How Monument Valley became a symbol of the West

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Published on 20 Sep 2019, 12:00
That stereotypical Western backdrop isn’t typical of the West.

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Towering red rock formations and big blue sky make up the classic backdrop of the American West. But the rocks we see in so many movies aren't typical of the area at all. In fact, they are unique to one place: Monument Valley.

Monument Valley is on the Utah-Arizona border inside the Navajo Nation Reservation, and until the 20th century, it had barely been visited by non-indigenous people. But when John Ford made Stagecoach — the 1939 blockbuster that mainstreamed Western movies and the actor John Wayne — that all changed. More filmmakers followed suit and used the location as their movie backdrop, creating a deep association between Monument Valley’s iconic landscape and the mythic American West.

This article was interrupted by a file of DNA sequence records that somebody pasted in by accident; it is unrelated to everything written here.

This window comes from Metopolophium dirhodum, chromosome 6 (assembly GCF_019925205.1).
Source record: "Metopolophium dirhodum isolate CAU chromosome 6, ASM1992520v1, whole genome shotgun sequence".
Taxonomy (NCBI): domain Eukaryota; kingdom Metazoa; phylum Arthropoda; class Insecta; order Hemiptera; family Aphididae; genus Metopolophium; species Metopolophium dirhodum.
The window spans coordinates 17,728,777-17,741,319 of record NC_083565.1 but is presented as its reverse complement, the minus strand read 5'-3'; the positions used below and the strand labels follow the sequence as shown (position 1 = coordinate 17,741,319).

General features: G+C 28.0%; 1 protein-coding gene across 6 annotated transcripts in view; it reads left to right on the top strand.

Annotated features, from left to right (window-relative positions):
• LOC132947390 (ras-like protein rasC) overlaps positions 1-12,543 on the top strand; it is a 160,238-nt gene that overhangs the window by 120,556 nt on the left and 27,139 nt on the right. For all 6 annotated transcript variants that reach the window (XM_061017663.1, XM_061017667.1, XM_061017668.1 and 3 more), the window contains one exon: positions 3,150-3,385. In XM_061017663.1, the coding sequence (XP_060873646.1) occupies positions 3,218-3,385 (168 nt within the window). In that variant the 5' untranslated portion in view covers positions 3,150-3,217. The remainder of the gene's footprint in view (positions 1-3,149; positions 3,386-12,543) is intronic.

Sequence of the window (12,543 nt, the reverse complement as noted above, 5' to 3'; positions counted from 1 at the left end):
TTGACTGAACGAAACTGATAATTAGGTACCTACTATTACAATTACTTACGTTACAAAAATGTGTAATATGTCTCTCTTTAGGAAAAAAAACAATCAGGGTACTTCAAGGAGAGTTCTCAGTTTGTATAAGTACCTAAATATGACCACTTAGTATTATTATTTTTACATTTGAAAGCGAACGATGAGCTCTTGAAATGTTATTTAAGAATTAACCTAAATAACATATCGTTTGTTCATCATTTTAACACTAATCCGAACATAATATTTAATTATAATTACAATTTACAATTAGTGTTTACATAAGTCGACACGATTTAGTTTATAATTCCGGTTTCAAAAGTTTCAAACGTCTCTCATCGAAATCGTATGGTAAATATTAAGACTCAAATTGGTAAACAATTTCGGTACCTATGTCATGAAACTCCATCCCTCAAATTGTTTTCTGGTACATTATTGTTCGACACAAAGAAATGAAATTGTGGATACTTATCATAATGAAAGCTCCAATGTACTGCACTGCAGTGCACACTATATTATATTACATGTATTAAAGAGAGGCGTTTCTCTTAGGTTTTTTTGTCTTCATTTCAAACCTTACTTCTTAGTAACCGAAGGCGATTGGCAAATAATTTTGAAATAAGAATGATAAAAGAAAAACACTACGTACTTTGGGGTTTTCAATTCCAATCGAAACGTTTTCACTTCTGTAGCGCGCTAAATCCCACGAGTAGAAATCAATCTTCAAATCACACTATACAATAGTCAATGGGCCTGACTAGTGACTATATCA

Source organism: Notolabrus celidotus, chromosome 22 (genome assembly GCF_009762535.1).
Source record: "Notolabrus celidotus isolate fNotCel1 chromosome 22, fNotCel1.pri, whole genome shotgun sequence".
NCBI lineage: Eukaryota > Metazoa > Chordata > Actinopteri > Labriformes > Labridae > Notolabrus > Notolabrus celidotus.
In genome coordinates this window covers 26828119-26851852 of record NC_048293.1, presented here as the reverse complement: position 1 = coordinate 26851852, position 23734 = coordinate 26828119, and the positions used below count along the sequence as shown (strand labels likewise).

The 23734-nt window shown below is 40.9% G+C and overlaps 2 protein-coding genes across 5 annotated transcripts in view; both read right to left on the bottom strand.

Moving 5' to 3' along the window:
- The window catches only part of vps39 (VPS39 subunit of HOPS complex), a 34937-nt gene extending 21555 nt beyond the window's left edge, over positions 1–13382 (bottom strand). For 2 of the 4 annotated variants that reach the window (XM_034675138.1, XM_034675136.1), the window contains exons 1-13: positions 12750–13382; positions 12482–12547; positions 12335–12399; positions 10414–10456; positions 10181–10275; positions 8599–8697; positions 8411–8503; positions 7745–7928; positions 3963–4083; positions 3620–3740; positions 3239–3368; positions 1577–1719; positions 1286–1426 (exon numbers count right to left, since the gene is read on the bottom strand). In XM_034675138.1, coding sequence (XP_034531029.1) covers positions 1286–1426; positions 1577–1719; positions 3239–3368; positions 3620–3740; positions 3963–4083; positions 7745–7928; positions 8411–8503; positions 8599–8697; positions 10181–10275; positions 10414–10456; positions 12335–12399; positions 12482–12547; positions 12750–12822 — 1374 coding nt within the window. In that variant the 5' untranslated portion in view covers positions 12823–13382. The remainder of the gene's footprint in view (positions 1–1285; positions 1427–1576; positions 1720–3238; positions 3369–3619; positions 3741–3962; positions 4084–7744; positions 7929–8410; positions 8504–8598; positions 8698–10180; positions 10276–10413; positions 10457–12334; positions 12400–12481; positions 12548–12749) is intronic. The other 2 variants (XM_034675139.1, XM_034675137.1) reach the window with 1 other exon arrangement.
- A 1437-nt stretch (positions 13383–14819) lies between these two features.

To read more on the myth of the American West and Western movies, check out Richard Slotkin’s “Gunfighter Nation,” a thorough history of the genre: oupress.com/books/9780611/gunfighter-nat...

Note: The headline for this video has been updated since publishing.
Previous headline: How these rocks became a Western movie cliché

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